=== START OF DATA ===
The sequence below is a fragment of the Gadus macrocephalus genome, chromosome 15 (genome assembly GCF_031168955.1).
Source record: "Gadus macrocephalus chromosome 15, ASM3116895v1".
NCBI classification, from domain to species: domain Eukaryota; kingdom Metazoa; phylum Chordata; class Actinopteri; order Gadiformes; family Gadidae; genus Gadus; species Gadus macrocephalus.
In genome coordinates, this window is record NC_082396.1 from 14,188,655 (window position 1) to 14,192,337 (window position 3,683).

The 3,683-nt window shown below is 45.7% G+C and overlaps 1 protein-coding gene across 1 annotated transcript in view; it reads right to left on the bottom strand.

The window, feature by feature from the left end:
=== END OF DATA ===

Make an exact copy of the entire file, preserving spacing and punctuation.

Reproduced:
The sequence below is a fragment of the Gadus macrocephalus genome, chromosome 15 (genome assembly GCF_031168955.1).
Source record: "Gadus macrocephalus chromosome 15, ASM3116895v1".
NCBI classification, from domain to species: domain Eukaryota; kingdom Metazoa; phylum Chordata; class Actinopteri; order Gadiformes; family Gadidae; genus Gadus; species Gadus macrocephalus.
In genome coordinates, this window is record NC_082396.1 from 14,188,655 (window position 1) to 14,192,337 (window position 3,683).

The 3,683-nt window shown below is 45.7% G+C and overlaps 1 protein-coding gene across 1 annotated transcript in view; it reads right to left on the bottom strand.

The window, feature by feature from the left end: